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Saturday, April 25, 2015
- Utensils with easy-grip handles
- Grabbers to help you reach items on high shelves
- Electric can opener
- Rocker knives to help you cut food with less effort
Hallways and Stairs
- Put handrails on both sides of the stairs.
- Get a stair lift if you can't get up and down stairs on your own.
- Install night lights with motion sensors along stairs, hallways, and throughout your home.
- A bed that raises and lowers by pushing a button
- Button and zipper hooks, a long-handle shoehorn, and sock aids to help you put on and fasten clothing
- A bedside commode so you don't have to walk to the bathroom in the middle of the night
- Lever faucet handles that are simple to turn
- Tub bench or shower chair so you can sit while you wash
- Handheld shower head that reaches down to you
- Non-skid surfaces in the shower or tub to prevent falls
- A raised or adjustable toilet seat
- A bidet toilet attachment to help you get clean after you use the toilet
- "Bottom Buddy" tool that holds the toilet paper while you wipe and releases it into the toilet after you finish
Tools in the Office
- An adjustable computer, keyboard, and mouse that you can raise or lower to your level
- Arm supports on your desk chair
- Software that lets you dictate text into the computer or enlarges the text on your computer screen
- Anti-glare computer screen to protect your eyes
- Fan at your workstation or a cooling vest so you don't overheat
You can keep your memory sharp with some easy tips and tricks -- from old-fashioned sticky notes to high-tech gadgets.
Tools to Help You Remember
Tricks to Keep Organized
Thursday, April 23, 2015
Wednesday, April 22, 2015
MS Experts Join New Medical Advisory Board at MS Views & News Multiple Sclerosis News Today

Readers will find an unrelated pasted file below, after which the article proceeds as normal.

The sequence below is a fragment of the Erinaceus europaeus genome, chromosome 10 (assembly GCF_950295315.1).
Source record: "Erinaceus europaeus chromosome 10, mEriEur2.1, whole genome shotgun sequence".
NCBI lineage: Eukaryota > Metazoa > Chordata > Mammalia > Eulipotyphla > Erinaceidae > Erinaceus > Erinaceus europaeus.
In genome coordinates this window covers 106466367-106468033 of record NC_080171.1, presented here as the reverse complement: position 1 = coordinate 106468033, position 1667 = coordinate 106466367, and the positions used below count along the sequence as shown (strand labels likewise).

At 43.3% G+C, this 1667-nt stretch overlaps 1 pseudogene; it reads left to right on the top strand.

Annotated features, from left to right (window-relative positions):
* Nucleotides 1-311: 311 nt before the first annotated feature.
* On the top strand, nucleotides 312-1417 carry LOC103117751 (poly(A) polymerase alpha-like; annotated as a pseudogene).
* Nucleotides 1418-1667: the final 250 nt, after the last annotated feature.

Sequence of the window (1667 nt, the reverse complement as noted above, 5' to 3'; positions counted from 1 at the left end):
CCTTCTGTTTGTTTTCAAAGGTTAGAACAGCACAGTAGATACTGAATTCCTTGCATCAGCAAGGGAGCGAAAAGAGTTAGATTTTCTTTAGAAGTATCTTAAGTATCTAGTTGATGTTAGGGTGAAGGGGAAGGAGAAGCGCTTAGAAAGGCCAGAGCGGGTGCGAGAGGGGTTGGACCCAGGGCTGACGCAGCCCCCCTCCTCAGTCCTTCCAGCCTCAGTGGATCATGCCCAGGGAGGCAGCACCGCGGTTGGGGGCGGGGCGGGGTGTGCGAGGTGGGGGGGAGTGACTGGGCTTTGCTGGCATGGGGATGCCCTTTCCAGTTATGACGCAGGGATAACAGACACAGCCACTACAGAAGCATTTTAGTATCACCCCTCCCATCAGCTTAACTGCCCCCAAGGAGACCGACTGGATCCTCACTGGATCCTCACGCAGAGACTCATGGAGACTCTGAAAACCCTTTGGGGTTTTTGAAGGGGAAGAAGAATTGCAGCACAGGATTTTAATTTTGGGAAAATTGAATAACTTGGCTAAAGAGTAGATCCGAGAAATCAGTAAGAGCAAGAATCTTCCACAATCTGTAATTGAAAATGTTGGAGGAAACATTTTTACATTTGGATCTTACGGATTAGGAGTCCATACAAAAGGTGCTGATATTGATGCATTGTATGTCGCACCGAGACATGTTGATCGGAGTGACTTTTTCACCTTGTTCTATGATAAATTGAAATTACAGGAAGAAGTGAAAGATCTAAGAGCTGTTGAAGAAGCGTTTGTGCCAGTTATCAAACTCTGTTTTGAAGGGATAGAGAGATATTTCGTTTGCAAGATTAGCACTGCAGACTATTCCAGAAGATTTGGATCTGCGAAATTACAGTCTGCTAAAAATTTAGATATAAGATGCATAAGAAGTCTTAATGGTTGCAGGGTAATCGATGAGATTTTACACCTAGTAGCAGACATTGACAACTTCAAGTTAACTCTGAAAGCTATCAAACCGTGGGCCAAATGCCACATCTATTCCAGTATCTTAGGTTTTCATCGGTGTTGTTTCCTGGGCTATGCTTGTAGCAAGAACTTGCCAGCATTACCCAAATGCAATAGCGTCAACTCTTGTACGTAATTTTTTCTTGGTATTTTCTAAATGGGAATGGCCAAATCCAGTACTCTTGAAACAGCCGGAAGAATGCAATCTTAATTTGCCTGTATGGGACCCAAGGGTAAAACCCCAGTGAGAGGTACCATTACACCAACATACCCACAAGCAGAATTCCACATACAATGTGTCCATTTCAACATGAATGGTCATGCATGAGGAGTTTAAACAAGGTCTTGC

Read about the two MS experts invited to compose the new Medical Advisory Board at MS Views & News.
- Heidi Ledford - 22 April 2015
WASHINGTON -- Multiple sclerosis may be more of a continuum than three distinct types of disease, and a new model attempts to capture that nuance, researchers reported here.
The "topographical" model could provide a new way of looking at disease course, Stephen Krieger, MD, of Mount Sinai in New York City, told MedPage Today.
"There's thought that MS is more of a continuum," Krieger said during an interview. "We should not think in terms of those categories, but we should think of it as a mixture of relapses and progression and how specifically they mix together."
Currently, MS is classified as being in one of three groups: relapsing-remitting, secondary progressive, and primary progressive. But Krieger -- a protege of Fred Lublin, MD, of Mount Sinai, who created the 3-category model of MS -- said that system doesn't accurately capture the range of disease.
"There's real diagnostic uncertainty," Krieger told MedPage Today. "It takes us years to figure out which category someone is in. A lot of progressive patients stay like they are for years. You're not always sure which category someone fits into, nor do those categories tell us how someone's disease is going to progress."
For his new model -- which Krieger calls a "true admixture of inflammation and progression" that describes the clinical course of MS in a more biologically informed way -- he incorporated five factors: topographical distribution of lesions and the relapses they cause, relapse frequency, relapse severity, relapse recovery, and progression rate.
Tuesday, April 21, 2015
Disclaimer: MS Views and News/Stu's Views and MS News, does not endorse any product or service found on our pages. We do always suggest that you speak with your healthcare provider or other therapist if and when needed
Monday, April 20, 2015